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When more than one person is involved in a crime resulting in death, in most jurisdictions the felony murder doctrine operates to render everyone equally responsible for murder. Lay people often find it surprising, and somewhat disturbing, that the “lookout” is exposed to the same range of penalties, generally including life sentences, as the person who actually pulled the trigger. The stakes are even higher in jurisdictions with the death penalty. The Supreme Court has limited application of capital punishment in the felony murder context to “major participants” in the felony who displayed at least “reckless indifference to the value of human life.” Nonetheless, the triggerman may well receive a life sentence, or even a term of years, while another participant is sentenced to death. Indeed, the person against whom the evidence is the strongest has the greatest incentive to agree to enter a guilty plea and testify against his accomplices in exchange for a prosecutor's promise not to seek a death sentence. The facts of cases as described in court opinions at times suggest that accomplices who testify minimize their own role so as to enable the prosecution to secure a death sentence against another participant. Accordingly, defendants may be executed based on unreliable accomplice testimony while the more culpable participant in the events leading to the victim's death receives a lesser penalty. Interviews with jurors who deliberated on cases involving accomplices confirm the difficulties of sorting out the relative culpability of various participants. This Essay suggests that multiple defendant capital cases pose particular challenges for fair and even-handed application of capital punishment that warrant more careful scrutiny than they have so far received.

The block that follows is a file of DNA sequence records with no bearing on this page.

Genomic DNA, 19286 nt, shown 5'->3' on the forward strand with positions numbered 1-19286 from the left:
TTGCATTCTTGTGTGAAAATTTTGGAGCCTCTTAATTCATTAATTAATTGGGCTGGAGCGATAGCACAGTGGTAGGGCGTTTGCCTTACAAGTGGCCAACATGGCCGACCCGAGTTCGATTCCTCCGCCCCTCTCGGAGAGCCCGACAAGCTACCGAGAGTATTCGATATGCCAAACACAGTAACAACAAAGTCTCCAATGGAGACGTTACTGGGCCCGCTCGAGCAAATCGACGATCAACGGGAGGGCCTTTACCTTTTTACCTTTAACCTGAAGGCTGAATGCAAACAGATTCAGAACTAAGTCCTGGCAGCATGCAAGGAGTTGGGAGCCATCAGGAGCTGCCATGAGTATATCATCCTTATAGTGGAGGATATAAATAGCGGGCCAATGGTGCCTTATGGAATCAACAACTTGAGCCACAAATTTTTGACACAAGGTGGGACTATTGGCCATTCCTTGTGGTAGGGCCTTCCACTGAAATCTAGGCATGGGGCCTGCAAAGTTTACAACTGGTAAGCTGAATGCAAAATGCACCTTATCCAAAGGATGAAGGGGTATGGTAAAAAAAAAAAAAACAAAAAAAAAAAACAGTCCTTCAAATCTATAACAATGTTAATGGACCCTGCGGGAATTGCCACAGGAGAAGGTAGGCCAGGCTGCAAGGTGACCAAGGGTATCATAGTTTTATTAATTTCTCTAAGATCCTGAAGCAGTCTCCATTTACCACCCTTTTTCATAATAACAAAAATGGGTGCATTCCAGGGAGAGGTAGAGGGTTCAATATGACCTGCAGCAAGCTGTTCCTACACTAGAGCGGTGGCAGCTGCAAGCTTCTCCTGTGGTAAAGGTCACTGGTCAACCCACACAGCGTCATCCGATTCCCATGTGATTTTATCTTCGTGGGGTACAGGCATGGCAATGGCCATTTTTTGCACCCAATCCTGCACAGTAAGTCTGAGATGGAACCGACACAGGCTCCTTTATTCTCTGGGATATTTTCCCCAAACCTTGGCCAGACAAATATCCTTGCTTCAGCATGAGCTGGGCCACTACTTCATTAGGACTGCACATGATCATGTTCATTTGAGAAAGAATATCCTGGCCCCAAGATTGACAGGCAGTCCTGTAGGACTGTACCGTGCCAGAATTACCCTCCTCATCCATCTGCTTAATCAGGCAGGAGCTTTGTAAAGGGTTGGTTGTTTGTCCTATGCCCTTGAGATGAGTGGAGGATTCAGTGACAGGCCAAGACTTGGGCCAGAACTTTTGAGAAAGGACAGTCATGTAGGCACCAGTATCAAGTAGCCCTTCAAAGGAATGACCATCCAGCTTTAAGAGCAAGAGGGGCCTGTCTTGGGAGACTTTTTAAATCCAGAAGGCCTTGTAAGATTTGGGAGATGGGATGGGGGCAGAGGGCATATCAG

Post date: 2011-08-01 11:41:49
Post date GMT: 2011-08-01 18:41:49
Post modified date: 2011-08-02 09:57:23
Post modified date GMT: 2011-08-02 16:57:23
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